Neosporin is a Triple Antibiotic Ointment that’s very effective at keeping small scratches and wounds clean, free from infection, and speeding up the healing process.
While it works wonders for us, is Neosporin safe for cats?
Strictly speaking Neosporin is safe for cats when used properly and in small amounts. However, I personally wouldn’t use it as there are much better options and fewer risks to doing so.
So, if you’ve used it before don’t stress about it. But I can explain why there are better options going forward if you have a kitty that picks up a lot of cuts and scrapes.
Is Neosporin Safe for Cats?
It is safe when used in small amounts as mentioned above. I’ve spoken with vets about this however and had mixed answers back.
There is the one school of thought that Neosporin is fine in small amounts and will help prevent a wound from becoming infected.
There is also the school of thought that says, “why use Neosporin when there are better alternatives?”
What Can I Put on a Cat’s Wound?
First of all, I have to give you the responsible (and sensible) answer. If your cat has a wound that needs treating you should be taking them to a vet so they can be seen to professionally.
If the wound is small enough that it will heal in a day or so what I usually do is give it a good clean and keep an eye on it.
If it looks like the wound is going to carry on bleeding and is more serious than a minor scrape I always take them to the vet after giving it a clean.
It’s better to be safe than sorry. Cat’s can easily infect wounds that are open, a vet will often use a little glue to stick the skin. Or suture it shut if required.
It’s then your job to stop the cat licking and biting at the wound which is the difficult part. Even with a head funnel on cats tend to find a way to either get at the wound, or give you that sad look until you help them!
My Cat Ingested Neosporin – What Should I Do?
The problem with using Neosporin on a cat’s wound is that they will lick at it. If you have another cat they may even help out by licking it too!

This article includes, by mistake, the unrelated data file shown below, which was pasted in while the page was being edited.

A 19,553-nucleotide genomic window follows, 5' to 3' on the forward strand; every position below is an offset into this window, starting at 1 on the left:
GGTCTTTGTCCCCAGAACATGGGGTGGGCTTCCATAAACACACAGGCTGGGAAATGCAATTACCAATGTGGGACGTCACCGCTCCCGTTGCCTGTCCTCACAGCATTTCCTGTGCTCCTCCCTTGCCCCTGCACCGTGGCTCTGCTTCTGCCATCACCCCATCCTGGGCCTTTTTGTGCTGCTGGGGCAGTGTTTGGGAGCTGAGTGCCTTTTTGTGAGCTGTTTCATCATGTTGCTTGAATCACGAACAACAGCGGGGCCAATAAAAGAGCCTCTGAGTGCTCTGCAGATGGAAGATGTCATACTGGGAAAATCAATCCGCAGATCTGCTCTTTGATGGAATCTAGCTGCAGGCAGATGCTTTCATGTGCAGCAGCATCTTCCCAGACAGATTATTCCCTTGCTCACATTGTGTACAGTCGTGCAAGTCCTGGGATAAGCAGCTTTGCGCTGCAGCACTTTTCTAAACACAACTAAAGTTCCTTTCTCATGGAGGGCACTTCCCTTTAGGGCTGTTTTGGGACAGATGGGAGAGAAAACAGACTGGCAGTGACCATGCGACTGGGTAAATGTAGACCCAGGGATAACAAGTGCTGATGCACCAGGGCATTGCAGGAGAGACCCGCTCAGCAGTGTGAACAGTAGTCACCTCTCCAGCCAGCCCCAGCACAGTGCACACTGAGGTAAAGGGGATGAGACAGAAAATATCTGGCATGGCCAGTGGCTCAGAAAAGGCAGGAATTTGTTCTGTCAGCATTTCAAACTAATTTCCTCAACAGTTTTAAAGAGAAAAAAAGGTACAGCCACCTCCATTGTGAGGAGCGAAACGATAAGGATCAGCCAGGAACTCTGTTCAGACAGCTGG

It’s not good for cats to ingest Neosporin, but it depends how much they have ingested.
If we’re talking about licking a little off of a wound you’ve treated then it’s nothing to worry about. Unless they have an allergic reaction of course.
If your cat is silly enough to have started eating Neosporin from an open tube (which is incredibly unlikely) then a trip to the vet to be on the safe side is in order.
Cat Licked Neosporin – What Should I do?
One of the reasons I mentioned above for not using Neosporin on a cats wound is because they will almost certainly lick it off.
Assuming they licked the area where you applied the ointment I’m assuming they licked a tiny amount. Therefore there shouldn’t be any issues, but keep a close eye on your cat in case of vomiting.
Neosporin on Cat’s Eyes
I have heard of vets using a little Neosporin on a cat’s eyelid and near to their eyes to treat a small wound or an eye infection.
I would leave this to a vet or other animal care professional however. Cat’s have very sensitive eyes, you shouldn’t be trying to administer Neosporin to or around their eyes unless you’ve been directed to do so.
If you think they have gotten a little bit in their eye by accident wipe their eye with a soft bit of tissue and warm water to remove any trace of Neosporin.
Is Neosporin the Same as Bacitracin Ointment?
Neosporin and Bacitracin are not the same, although they are used for a lot of the same reasons.
Bacitracin is a brand-name antibiotic and it only contains the active ingredient bacitracin. Neosporin is a brand-name drug containing bacitracin, polymixin B, and neomycin antibiotics.
You may also know Neosporin as a Triple Antibiotic Ointment which is how it’s commonly called. Often the reason for a person to use one over the other is how they react to the ointment or if they are allergic to one or the other.
Alternatives to Neosporin
If you’re not into traditional medicine you could also consider other alternatives to use for your cat, like Burt’s Bees Res-Q Ointment.
Cats like to lick their wounds, and if you notice that they’re licking all of the antibiotics off you may be better off using that.